Tag Archives: Tourist Attractions

I had been to Neuschwanstein once before, in 2005. I went with my parents. Both of them.

I do not recommend going anywhere with my parents. I love them both – I really and truly do. Without them, I would not exist, and I am such a huge fan of existing.

But good heavens, there are the two most incompatible humans on the planet. I’m not surprised they got divorced. I’m shocked they were ever together.

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Remember how I said, like, just last week that even though I wasn’t a religious person, I could easily get behind the beliefs of those who are religious? Let’s keep that in mind, and remember that I am sometimes open-minded and loving, and accepting of the beliefs of others.

This, however, is not one of those times.

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From the moment Rand told me about the Salton Sea, I wanted to go.

I’m probably one of the few people in the last 50 years to have had that sentiment.

Here’s why:

The Salton Sea is not a hot getaway destination, or even a particularly nice place to kill a couple of hours, but it used to be. The sea was created by accident at the beginning of the last century. Engineers goofed up an irrigation route from the Colorado river, and flooded an area of the Coachella Valley which then became known as the Salton Sea.

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Salvation Mountain, California.

 

Unless we’re talking about poltergeists or the healing power of cupcakes, I could not be described as a believer. I can’t even claim that I’m spiritual and not religious, because I’m not even that. The only thing that comes close in my life is my tendency to say “HOLY CATS” when I’m shocked about something, which brings to mind a rather delightful image of a higher power of the feline persuasion.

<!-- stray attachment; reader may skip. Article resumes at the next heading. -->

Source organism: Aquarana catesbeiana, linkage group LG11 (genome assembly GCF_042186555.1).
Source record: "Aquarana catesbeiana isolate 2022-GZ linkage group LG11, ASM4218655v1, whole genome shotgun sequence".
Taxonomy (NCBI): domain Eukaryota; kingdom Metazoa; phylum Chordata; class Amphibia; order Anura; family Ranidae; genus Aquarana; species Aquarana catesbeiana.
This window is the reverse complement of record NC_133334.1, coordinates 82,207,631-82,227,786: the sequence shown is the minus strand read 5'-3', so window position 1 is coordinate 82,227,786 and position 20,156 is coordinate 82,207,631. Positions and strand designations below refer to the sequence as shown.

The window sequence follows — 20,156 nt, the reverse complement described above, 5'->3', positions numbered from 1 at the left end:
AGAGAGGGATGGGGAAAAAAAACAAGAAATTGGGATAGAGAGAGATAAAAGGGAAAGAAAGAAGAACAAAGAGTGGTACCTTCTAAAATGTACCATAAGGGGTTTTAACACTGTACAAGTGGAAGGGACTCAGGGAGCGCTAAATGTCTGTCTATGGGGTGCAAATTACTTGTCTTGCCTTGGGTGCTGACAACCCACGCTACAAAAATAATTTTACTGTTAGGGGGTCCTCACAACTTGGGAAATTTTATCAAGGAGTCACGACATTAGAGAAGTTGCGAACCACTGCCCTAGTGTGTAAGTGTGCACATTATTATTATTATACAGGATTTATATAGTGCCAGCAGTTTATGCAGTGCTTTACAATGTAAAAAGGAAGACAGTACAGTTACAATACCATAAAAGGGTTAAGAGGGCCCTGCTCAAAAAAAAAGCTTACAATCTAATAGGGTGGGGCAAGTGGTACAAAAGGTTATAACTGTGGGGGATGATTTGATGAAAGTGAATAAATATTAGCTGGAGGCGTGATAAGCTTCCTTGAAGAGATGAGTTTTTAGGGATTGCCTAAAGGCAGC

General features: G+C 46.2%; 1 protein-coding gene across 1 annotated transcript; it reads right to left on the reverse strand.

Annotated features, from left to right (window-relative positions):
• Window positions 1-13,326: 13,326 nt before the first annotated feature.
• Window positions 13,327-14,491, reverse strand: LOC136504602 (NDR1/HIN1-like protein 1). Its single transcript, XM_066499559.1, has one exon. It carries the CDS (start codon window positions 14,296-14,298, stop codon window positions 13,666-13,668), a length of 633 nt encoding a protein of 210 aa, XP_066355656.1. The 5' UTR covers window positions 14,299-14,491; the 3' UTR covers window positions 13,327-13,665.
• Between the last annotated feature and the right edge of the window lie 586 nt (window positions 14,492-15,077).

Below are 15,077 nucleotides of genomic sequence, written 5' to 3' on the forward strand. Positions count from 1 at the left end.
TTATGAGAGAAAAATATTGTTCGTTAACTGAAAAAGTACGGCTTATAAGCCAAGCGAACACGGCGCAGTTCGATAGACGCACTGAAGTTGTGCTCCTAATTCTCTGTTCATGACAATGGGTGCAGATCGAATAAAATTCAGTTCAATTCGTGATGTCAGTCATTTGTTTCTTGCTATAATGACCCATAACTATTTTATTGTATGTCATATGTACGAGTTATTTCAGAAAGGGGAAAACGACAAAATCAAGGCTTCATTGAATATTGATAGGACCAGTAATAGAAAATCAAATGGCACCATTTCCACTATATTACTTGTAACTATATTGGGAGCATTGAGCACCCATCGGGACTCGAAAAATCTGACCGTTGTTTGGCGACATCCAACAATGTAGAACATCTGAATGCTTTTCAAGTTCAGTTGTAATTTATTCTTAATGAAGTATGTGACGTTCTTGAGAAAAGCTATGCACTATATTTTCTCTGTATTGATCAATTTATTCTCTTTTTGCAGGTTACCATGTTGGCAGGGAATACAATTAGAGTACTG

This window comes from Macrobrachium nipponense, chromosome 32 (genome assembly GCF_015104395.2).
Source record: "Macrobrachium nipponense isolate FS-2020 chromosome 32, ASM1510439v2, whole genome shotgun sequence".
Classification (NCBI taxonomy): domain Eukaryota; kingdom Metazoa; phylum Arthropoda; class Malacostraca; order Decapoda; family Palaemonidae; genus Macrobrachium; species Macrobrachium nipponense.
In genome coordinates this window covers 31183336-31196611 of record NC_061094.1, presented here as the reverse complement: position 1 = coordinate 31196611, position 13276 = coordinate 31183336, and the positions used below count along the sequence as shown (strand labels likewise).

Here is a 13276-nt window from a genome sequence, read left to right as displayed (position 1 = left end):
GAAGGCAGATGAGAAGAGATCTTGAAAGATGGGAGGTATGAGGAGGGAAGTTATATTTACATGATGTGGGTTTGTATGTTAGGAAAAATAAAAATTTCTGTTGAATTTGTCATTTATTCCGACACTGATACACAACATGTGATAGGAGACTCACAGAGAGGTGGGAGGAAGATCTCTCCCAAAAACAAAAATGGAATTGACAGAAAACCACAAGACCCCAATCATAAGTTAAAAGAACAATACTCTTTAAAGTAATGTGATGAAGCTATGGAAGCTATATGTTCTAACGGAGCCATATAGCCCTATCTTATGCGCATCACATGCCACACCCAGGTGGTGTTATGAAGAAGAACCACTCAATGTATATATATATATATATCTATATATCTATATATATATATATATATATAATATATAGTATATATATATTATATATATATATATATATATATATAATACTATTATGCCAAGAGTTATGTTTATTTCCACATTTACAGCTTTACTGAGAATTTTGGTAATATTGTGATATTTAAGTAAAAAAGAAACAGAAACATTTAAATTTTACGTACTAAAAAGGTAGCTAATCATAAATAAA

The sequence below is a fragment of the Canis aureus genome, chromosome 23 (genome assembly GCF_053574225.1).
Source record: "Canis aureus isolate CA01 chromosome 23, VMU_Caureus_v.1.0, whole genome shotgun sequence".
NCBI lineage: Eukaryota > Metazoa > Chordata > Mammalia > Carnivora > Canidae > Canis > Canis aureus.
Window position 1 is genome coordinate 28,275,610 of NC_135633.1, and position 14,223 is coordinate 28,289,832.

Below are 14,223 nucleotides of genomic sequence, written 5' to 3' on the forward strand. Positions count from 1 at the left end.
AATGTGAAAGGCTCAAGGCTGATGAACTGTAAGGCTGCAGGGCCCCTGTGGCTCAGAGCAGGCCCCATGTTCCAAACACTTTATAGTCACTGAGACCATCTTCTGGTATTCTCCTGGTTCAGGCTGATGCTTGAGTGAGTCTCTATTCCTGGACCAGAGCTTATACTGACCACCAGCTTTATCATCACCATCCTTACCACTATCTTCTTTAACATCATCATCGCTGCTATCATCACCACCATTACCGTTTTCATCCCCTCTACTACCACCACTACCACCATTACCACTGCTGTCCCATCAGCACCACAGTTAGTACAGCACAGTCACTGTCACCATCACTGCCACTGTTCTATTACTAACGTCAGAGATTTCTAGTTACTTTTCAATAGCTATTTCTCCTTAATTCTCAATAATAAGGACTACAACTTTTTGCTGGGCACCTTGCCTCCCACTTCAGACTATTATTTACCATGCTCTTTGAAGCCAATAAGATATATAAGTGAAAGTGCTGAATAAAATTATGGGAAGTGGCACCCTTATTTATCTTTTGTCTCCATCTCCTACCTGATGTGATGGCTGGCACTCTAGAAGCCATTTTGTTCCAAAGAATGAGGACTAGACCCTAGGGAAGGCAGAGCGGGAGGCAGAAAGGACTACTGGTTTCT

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The shadow of our car on the rocky mountainside below us.

 

For years, my aunt has tried to persuade me to move to California. Her tactic has been repetition of the state’s numerous glittering qualities.

“We have the beaches, and then the mountains are just an hour away. An hour! You can go swimming at the beach and then go skiing!”

When that fails, mostly because I don’t understand how such a thing could be true (I have seen no such evidence of the multi-climate environment she claims exists in Southern California. It is, all of it, very warm and rather pleasant), she tries changing tactics.

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The Moorten Botanical Garden in Palm Springs is not terribly big. Fortunately, admission reflects this:

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Visiting Philadelphia during a government shutdown was a strange thing. The National Parks at the heart of the city – Independence Hall and the Benjamin Franklin Museum – were closed, and the surroundings areas looked all but abandoned. Fences were placed around many of the buildings, so you couldn’t even press your nose against the window to see what you were missing. Guards monitored the entrances to make sure no one made a mad dash for the front doors of the Liberty Bell.

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If you happen to have the chance to visit the Philadelphia Museum of Art (which is wonderful), here is a bit of advice: run up the steps to the museum.

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Just like Rocky Balboa did.

I know, I know – it’s silly and cliche. Doing so may earn you a few eye rolls from locals and museum members. Someone might quietly shake their head. You may spot someone else running up the stairs, then proceed to shadowbox when they reach the top, and you will think, Goodness, they look ridiculous.

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